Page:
UK unveils amended nutrient profiling system

Related tags Nutrition

Food officials in the UK have developed a model that ranks the
health status of foods according to the sum of their nutrients,
reports Dominique Patton.

The system has been developed for use by the country's advertising regulator, currently looking at restricting the advertising of certain foods to children.

Nutrient profiling has also been proposed under the European health claims regulation, although industry has vigorously campaigned to remove this requirement.

But if the law, scheduled for a second reading in the European Parliament at the end of the year or early 2006, is passed as it is, regulators could look towards the UK's nutrient profiling system.

The model developed by the UK's Food Standards Agency (FSA) has evolved through consultations over the last few months into a 'simple scoring' system, which rates the overall balance of nutrients in the food.

Points are allocated on the basis of the level of each nutrient (or food component) in 100g of the food, including the energy, saturated fat, total sugar, and sodium content of the food, as well as the amount of protein, fibre and fruit and vegetables that it contains.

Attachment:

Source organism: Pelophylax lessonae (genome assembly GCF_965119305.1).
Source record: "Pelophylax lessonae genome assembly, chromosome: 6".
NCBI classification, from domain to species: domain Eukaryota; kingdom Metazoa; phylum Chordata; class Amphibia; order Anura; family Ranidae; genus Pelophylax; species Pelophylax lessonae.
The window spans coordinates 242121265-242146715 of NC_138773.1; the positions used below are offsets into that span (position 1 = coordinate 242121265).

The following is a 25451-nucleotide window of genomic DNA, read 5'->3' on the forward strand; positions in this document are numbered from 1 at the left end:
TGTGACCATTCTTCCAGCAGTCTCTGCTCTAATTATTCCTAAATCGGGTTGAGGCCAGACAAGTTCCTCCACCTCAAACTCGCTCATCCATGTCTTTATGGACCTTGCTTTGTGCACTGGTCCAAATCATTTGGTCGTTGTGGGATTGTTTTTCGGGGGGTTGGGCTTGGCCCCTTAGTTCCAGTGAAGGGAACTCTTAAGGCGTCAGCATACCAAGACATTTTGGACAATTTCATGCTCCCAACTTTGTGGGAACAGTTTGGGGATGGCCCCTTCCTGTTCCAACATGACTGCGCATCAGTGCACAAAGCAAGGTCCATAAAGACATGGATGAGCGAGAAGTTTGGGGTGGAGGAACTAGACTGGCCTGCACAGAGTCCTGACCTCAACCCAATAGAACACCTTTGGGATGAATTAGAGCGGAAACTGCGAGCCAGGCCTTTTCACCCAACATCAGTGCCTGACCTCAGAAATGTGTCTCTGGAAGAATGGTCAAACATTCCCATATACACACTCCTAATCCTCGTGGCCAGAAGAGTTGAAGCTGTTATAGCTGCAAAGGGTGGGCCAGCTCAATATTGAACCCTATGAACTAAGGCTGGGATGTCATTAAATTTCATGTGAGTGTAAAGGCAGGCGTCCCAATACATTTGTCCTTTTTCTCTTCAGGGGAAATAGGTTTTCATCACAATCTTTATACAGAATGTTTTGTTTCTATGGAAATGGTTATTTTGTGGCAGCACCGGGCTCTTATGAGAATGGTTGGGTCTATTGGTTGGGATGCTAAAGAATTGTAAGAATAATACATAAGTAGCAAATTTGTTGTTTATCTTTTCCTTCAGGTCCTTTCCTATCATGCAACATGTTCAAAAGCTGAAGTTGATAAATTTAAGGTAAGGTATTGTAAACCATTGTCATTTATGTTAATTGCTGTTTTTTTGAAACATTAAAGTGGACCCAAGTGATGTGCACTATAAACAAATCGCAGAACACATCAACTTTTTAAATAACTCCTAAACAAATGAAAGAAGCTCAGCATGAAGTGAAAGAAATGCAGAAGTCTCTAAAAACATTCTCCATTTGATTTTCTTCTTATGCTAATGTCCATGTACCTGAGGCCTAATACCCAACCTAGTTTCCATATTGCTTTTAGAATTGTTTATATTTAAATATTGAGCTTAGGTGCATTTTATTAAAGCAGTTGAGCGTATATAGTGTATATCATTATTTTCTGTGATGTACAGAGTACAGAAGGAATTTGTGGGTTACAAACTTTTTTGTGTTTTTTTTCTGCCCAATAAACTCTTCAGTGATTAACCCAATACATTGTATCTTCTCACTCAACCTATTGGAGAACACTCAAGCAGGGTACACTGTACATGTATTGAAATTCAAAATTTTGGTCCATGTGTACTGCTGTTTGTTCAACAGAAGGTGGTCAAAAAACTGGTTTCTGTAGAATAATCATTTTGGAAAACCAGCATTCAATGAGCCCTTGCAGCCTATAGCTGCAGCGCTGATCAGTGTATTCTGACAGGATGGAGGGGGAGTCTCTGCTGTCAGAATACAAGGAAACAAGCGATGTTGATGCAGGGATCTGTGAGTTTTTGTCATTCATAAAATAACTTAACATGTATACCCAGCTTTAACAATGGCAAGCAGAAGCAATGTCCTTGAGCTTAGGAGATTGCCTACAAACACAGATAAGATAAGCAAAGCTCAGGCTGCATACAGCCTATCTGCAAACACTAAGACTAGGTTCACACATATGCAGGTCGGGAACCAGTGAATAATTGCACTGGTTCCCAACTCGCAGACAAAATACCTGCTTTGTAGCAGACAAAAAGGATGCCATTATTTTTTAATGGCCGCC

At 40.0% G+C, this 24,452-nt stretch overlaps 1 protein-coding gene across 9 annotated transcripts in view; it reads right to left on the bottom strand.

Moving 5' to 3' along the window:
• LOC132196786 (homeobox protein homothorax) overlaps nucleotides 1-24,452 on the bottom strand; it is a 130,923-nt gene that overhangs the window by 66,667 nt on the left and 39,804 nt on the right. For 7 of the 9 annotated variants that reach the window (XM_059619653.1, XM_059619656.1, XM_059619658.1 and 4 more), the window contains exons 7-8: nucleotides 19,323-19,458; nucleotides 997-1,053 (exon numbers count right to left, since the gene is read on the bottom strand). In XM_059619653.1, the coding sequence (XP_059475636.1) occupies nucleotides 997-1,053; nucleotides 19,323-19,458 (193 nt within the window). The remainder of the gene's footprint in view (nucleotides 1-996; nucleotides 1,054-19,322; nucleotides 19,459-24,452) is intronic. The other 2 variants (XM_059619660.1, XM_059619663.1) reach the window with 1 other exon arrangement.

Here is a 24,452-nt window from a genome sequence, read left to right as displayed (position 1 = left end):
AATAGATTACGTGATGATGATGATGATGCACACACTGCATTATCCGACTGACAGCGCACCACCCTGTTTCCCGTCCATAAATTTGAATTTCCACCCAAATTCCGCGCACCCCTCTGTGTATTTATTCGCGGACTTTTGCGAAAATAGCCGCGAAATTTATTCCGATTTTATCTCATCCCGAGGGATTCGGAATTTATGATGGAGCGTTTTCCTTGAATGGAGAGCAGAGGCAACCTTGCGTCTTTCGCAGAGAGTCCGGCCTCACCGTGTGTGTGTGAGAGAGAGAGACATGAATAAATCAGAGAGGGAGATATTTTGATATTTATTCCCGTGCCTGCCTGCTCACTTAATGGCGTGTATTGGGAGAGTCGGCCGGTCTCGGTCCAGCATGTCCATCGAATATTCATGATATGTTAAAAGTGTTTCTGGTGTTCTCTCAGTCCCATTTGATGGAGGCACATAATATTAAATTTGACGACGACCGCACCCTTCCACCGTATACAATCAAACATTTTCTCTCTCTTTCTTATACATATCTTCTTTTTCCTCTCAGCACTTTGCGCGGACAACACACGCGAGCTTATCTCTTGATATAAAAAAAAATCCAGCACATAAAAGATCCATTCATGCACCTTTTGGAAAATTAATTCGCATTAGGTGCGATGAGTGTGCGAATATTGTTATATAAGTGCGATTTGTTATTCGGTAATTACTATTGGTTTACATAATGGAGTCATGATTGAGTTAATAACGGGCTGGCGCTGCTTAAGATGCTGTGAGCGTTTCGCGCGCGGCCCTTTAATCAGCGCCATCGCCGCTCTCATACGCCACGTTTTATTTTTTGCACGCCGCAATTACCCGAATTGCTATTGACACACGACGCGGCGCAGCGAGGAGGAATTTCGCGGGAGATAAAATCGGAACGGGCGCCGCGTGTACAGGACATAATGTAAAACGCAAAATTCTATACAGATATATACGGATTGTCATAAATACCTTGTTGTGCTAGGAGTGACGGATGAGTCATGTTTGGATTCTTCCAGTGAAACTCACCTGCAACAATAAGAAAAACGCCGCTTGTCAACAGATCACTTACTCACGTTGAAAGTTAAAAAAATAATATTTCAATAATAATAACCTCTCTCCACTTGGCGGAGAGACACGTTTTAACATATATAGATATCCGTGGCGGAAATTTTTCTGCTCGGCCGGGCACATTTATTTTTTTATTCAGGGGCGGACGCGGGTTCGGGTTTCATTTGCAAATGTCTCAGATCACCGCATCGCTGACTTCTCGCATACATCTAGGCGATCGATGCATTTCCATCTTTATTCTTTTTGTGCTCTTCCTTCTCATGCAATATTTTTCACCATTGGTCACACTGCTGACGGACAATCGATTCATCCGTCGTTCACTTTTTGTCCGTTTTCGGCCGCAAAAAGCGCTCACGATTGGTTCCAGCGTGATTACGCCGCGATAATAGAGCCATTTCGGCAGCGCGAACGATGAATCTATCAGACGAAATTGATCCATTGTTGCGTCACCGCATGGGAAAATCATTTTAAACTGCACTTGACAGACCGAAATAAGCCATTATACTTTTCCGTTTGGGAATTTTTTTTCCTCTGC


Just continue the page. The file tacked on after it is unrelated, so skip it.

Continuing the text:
This means the model raises attention to foods that are high in fat, salt or sugar, but recognises the importance of fruit and vegetables, cereal, meat, and dairy-based products in the diet, says the FSA.

The agency is proposing that the definition of high in saturated fat, salt or sugar should apply to foods scoring four points or more, and drinks scoring one point or more.

As the expert panel also wanted to promote healthy foods, it has proposed a provisional definition of healthier choice as those foods scoring zero points or less.

Examples of products typically advertised to children but coming up as 'healthy' under the system include oatmeal, muesli with no added sugar, low-fat fruit yoghurt, wholemeal bread and milk (irrespective of its fat content).

Those underlined as high in saturated fat, salt or sugar included cornflakes, confectionery, a range of takeaway foods, crisps and salted peanuts.

The model is expected to be significantly more straightforward for food companies, enforcement bodies and regulators to use than earlier models as it is based on the information already included in on-pack nutritional labelling, therefore eliminating the need for extensive further analysis by manufacturers.

A panel of independent nutritionists, dietitians, and representatives from the food industry and consumer groups, participated in the work, as well as two members of the government's Scientific Advisory Committee on Nutrition (SACN).

The consultation is open for comments​ until 26 September.

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